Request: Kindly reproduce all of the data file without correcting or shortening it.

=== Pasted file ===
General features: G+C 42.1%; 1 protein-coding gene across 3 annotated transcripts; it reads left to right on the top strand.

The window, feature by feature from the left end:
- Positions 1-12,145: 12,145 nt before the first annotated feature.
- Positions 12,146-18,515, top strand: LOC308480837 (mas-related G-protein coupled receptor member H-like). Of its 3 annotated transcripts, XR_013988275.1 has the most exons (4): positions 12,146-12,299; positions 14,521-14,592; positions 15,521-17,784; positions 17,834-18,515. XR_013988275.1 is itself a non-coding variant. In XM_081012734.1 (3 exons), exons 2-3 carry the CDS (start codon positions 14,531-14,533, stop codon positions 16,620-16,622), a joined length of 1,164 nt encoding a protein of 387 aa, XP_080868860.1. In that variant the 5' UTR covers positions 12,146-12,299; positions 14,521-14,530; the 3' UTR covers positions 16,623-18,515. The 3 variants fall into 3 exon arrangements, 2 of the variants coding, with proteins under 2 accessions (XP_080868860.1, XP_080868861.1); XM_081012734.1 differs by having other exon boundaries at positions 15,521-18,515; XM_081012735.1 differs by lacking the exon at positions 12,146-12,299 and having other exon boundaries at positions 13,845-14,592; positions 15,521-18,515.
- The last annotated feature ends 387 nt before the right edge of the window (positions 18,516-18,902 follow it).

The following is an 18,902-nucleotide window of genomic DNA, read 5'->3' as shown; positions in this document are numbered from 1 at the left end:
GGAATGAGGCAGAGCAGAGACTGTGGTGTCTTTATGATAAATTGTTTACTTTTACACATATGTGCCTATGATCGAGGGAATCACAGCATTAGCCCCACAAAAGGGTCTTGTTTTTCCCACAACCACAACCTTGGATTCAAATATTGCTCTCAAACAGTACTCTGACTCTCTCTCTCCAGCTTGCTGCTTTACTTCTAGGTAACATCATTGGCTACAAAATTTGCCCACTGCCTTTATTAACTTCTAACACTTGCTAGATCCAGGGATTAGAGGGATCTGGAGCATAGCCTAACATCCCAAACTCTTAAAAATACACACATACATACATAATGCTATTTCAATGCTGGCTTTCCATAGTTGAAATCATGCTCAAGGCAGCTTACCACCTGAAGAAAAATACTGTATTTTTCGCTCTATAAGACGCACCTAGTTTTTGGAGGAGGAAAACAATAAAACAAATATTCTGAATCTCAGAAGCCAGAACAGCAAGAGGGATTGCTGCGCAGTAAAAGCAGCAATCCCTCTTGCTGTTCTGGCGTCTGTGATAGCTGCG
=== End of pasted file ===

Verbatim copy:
General features: G+C 42.1%; 1 protein-coding gene across 3 annotated transcripts; it reads left to right on the top strand.

The window, feature by feature from the left end:
- Positions 1-12,145: 12,145 nt before the first annotated feature.
- Positions 12,146-18,515, top strand: LOC308480837 (mas-related G-protein coupled receptor member H-like). Of its 3 annotated transcripts, XR_013988275.1 has the most exons (4): positions 12,146-12,299; positions 14,521-14,592; positions 15,521-17,784; positions 17,834-18,515. XR_013988275.1 is itself a non-coding variant. In XM_081012734.1 (3 exons), exons 2-3 carry the CDS (start codon positions 14,531-14,533, stop codon positions 16,620-16,622), a joined length of 1,164 nt encoding a protein of 387 aa, XP_080868860.1. In that variant the 5' UTR covers positions 12,146-12,299; positions 14,521-14,530; the 3' UTR covers positions 16,623-18,515. The 3 variants fall into 3 exon arrangements, 2 of the variants coding, with proteins under 2 accessions (XP_080868860.1, XP_080868861.1); XM_081012734.1 differs by having other exon boundaries at positions 15,521-18,515; XM_081012735.1 differs by lacking the exon at positions 12,146-12,299 and having other exon boundaries at positions 13,845-14,592; positions 15,521-18,515.
- The last annotated feature ends 387 nt before the right edge of the window (positions 18,516-18,902 follow it).

The following is an 18,902-nucleotide window of genomic DNA, read 5'->3' as shown; positions in this document are numbered from 1 at the left end:
GGAATGAGGCAGAGCAGAGACTGTGGTGTCTTTATGATAAATTGTTTACTTTTACACATATGTGCCTATGATCGAGGGAATCACAGCATTAGCCCCACAAAAGGGTCTTGTTTTTCCCACAACCACAACCTTGGATTCAAATATTGCTCTCAAACAGTACTCTGACTCTCTCTCTCCAGCTTGCTGCTTTACTTCTAGGTAACATCATTGGCTACAAAATTTGCCCACTGCCTTTATTAACTTCTAACACTTGCTAGATCCAGGGATTAGAGGGATCTGGAGCATAGCCTAACATCCCAAACTCTTAAAAATACACACATACATACATAATGCTATTTCAATGCTGGCTTTCCATAGTTGAAATCATGCTCAAGGCAGCTTACCACCTGAAGAAAAATACTGTATTTTTCGCTCTATAAGACGCACCTAGTTTTTGGAGGAGGAAAACAATAAAACAAATATTCTGAATCTCAGAAGCCAGAACAGCAAGAGGGATTGCTGCGCAGTAAAAGCAGCAATCCCTCTTGCTGTTCTGGCGTCTGTGATAGCTGCG